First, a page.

Is a low-carb diet also suitable for endurance sports?

Paolo Colombani 26. July 2018

Mankind’s earliest ancestors lived on earth a few million years ago. Their intake of carbohydrates at that time was rather modest and only increased with the advent of farming about 10 000 years ago. What does this mean for us? Should we all switch to a low-carb diet?

Despite the highly propagated Paleo diets, we still do not know for certain what a Stone Age diet consisted of. We can also assume that there was not one single Paleo diet. The Stone Age lasted about 2.5 million years and there were certainly a lot of different diets during this time. However, the best present-day assumptions are: carbohydrates made up 20 to 30% of the energy supply and fats as well as proteins each made up 25 to 60%. More precise values cannot be scientifically determined. 

Low-carb diet for inactive people

The recommended percentage of energy from carbohydrates for the general adult population today, however, is around 40 to 50%, and for athletes it is much higher. Both these recommendations for carbohydrates are thus much higher than what humans have eaten throughout their entire history of evolution. What should we make of this?

The latest scientific evidence spells it out clearly. High intakes of carbohydrates increase the risk of common lifestyle diseases, such as diabetes or cardiovascular diseases. It therefore makes sense for adults to reduce their intake of carbohydrates, provided that their physical activity is modest to low. This is because regular physical activity offsets the negative effects.

Low-carb diet in sports

Between 1985 and 2005, sports scientists conducted a whole series of studies on high-fat diets in endurance sports. A high-fat and thus low-carb diet is supposed to maximise the lipid metabolism and in doing so, preserve the glycogen stores and lead to a better performance.

Following a high-fat diet for a few days actually increases fat burning during endurance training. And the corresponding cellular adaptations even last for one day after starting carbo-loading again. However, this does not lead to a better endurance performance as compared to a conventional carbohydrate-based diet. And since many find their training considerably more strenuous during a high-fat and low-carb diet, such a diet is discouraged when doing endurance sports.

Carbohydrates for intensive endurance performances

Despite the odd few athletes who have proclaimed to improve their endurance performance on a high-fat diet, the scientific evidence available paints a different picture. Most endurance athletes are only able to exploit their maximum potential with a sufficient intake of carbohydrates. In any case, carbohydrates are a limiting source of energy for intensive performances of up to 3 hours. Accordingly, classic, carbohydrate-rich diets are recommended and not high-fat and low-carb diets. And also in the case of longer events, general recommendations continue to promote a diet rich in carbohydrates for both the training and the competition.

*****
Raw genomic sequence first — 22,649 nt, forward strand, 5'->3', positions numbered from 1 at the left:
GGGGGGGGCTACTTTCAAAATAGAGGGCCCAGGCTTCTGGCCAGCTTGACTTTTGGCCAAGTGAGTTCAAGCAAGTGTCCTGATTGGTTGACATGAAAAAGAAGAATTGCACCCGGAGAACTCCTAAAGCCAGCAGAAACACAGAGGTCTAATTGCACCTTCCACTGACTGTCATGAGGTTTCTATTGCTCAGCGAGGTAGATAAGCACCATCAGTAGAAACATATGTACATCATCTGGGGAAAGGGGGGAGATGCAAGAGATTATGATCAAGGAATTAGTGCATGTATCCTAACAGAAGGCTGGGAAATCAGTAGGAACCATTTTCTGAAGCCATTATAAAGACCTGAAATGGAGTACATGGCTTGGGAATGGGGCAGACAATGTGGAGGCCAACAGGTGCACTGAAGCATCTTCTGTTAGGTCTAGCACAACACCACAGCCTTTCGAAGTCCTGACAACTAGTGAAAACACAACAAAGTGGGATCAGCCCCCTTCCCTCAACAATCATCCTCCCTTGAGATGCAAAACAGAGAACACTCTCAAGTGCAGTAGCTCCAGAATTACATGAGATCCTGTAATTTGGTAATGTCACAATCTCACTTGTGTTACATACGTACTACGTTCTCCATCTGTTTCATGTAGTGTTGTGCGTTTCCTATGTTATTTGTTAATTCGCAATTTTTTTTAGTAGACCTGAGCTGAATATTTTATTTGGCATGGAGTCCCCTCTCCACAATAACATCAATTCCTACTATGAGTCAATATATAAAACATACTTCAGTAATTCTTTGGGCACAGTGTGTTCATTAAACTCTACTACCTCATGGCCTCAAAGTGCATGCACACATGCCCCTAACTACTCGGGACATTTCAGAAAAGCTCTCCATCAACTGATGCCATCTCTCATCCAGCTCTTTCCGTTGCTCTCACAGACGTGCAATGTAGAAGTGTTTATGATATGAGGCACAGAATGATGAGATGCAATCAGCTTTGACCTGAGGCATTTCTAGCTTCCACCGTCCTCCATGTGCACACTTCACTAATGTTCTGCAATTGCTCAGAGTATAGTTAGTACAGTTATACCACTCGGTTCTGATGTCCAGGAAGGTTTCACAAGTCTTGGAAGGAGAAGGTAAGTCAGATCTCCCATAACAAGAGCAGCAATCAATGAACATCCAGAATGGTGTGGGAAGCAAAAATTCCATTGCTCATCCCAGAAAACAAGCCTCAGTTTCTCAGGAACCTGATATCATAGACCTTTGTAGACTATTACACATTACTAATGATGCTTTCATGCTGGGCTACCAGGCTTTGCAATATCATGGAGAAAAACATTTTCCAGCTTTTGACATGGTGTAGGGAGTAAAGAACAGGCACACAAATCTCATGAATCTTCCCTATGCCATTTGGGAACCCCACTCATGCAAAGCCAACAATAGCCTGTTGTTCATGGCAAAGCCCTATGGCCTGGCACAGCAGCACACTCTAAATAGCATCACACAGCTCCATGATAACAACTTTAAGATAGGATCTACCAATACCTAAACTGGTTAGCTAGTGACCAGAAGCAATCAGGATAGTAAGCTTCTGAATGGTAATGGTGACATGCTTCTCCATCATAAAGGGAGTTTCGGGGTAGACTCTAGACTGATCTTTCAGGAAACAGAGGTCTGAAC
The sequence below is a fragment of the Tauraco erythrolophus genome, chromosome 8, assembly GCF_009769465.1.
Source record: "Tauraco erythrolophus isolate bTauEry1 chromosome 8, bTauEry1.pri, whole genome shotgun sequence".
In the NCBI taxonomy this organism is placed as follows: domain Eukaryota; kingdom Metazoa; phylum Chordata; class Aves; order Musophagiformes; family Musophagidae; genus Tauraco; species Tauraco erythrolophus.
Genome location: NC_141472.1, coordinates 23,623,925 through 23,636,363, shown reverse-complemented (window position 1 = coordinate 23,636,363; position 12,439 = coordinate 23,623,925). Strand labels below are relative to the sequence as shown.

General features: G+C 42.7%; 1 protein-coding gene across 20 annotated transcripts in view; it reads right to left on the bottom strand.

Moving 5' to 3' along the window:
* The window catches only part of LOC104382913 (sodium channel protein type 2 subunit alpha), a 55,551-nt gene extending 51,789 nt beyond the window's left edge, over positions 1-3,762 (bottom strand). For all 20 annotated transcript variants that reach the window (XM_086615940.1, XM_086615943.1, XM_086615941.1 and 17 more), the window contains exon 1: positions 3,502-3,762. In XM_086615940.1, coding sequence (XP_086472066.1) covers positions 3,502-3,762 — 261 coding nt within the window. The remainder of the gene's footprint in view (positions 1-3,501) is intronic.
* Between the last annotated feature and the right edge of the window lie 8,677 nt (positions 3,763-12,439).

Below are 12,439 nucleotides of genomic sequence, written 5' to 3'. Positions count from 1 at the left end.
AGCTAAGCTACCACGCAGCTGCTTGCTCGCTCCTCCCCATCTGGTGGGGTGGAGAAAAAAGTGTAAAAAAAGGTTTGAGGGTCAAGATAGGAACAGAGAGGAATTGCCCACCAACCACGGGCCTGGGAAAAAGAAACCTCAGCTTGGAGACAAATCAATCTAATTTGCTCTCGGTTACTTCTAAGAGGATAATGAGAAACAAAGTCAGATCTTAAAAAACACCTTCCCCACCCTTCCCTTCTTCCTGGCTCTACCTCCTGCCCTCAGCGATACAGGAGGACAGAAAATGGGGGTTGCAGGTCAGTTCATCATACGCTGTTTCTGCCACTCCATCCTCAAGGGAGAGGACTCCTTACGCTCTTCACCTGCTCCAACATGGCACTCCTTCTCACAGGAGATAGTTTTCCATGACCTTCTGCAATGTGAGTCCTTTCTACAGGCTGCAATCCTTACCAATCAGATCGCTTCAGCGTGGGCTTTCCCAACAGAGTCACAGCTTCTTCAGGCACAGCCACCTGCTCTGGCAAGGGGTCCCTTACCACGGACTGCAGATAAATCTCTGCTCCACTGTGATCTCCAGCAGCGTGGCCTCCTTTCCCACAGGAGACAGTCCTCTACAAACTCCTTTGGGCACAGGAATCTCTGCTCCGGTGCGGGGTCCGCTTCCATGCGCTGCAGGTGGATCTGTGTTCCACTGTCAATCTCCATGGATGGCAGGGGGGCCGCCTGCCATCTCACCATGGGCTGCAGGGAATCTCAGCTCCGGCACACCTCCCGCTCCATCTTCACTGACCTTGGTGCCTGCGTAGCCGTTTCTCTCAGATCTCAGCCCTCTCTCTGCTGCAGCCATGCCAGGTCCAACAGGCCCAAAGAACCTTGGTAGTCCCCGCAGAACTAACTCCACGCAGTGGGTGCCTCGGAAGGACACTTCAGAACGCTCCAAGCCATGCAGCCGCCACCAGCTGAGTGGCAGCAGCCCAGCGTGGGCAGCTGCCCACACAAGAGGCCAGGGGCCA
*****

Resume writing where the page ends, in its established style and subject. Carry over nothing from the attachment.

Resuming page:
A low-carb diet is good now and again

While permanently following a low-carb diet is undoubtedly the wrong choice for many endurance athletes, isolated phases or training units with a low intake of carbohydrates are an interesting idea. The ulterior motive here is to let the biochemical reactions that training initiates in the cells run a little longer to achieve improved training effects. However, there is an obvious problem: if there are too many low-carb phases, sooner or later you will slide into over-training due to the low carbohydrate intake. Such low-carb phases are therefore only generally recommended for adults who are already well-trained in endurance sports and then only once rather than two times a week. Such a phase can be one training unit on low carbohydrate reserves (no more than a low intake of carbohydrates after the previous training unit) or a longer recovery period with no more than a low carbohydrate intake (e.g. training in the afternoon and then hardly eating any carbohydrates the next morning at breakfast).

Summed up for use in practice

  • For those who are rarely physically active, a reduced intake of carbohydrates makes the most sense in order to stay healthy.
  • Instead of eating a serving of grain products, such as bread, pasta, or rice at each main meal, it’s much better to only eat them at two – and this can occasionally be reduced to just one meal without any problem.
  • In contrast, performance-focused endurance athletes require ample carbohydrates: in many situations, 6-8 g of carbohydrates per kg body weight is a sensible quantity (the food pyramid for athletes provides specific recommendations here)
  • In high-intensive training phases and directly before a competition, the quantity of carbohydrates should be increased somewhat and correspondingly reduced in quieter phases. A few low-carb phases bring variety to everyday life.